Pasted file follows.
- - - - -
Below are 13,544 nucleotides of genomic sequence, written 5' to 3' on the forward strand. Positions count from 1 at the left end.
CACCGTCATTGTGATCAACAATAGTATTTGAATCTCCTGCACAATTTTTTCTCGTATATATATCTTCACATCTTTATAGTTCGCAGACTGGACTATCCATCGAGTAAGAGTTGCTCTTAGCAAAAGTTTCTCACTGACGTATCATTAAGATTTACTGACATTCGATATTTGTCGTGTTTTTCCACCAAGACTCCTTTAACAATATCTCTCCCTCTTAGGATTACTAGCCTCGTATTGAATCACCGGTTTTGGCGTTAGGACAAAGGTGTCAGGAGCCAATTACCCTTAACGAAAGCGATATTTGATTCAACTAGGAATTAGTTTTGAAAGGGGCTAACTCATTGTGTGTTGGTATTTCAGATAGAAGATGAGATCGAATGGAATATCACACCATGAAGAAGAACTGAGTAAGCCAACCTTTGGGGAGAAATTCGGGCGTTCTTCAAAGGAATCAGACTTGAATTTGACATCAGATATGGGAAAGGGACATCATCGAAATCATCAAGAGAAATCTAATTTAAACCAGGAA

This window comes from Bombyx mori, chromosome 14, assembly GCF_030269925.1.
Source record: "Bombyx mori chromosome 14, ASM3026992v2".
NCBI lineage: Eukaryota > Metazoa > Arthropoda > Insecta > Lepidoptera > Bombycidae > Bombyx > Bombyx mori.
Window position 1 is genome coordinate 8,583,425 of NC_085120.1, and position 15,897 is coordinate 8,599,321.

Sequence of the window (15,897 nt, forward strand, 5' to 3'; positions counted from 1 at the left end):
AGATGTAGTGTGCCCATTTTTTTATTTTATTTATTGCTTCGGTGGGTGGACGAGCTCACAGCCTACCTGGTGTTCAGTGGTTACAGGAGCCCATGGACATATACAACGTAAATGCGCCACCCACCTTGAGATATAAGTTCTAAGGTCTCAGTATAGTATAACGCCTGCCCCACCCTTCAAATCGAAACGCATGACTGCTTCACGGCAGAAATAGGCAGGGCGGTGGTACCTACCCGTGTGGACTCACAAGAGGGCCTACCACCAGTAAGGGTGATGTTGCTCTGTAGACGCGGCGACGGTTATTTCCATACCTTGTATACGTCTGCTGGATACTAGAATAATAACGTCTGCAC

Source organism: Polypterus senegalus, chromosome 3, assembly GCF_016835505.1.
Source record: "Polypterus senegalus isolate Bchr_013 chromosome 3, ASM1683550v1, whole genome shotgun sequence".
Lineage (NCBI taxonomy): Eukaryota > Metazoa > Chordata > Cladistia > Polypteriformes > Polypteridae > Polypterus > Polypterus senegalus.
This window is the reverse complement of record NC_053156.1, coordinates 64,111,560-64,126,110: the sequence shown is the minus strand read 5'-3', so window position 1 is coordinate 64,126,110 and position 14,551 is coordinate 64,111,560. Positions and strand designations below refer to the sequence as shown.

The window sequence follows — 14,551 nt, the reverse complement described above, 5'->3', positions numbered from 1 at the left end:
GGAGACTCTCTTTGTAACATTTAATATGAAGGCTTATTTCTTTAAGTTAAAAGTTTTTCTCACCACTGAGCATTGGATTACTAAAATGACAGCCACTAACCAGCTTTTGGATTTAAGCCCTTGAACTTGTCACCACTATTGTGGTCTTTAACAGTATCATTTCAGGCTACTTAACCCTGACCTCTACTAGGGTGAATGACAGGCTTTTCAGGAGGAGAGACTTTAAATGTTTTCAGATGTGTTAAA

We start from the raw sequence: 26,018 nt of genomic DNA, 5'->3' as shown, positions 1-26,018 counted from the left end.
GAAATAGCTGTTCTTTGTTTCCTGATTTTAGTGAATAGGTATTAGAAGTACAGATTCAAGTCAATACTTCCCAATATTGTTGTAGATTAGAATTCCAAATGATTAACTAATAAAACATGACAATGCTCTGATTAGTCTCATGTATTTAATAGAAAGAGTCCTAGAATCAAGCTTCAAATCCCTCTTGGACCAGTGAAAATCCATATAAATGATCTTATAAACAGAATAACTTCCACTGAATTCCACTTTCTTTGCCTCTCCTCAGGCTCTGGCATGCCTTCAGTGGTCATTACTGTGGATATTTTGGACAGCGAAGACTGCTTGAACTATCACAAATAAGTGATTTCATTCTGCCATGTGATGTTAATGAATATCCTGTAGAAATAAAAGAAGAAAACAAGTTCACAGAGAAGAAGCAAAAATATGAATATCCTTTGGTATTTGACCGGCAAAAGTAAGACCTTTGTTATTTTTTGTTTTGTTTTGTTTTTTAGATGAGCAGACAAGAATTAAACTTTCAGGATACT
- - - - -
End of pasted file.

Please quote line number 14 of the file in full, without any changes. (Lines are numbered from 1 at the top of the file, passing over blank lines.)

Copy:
GGAGACTCTCTTTGTAACATTTAATATGAAGGCTTATTTCTTTAAGTTAAAAGTTTTTCTCACCACTGAGCATTGGATTACTAAAATGACAGCCACTAACCAGCTTTTGGATTTAAGCCCTTGAACTTGTCACCACTATTGTGGTCTTTAACAGTATCATTTCAGGCTACTTAACCCTGACCTCTACTAGGGTGAATGACAGGCTTTTCAGGAGGAGAGACTTTAAATGTTTTCAGATGTGTTAAA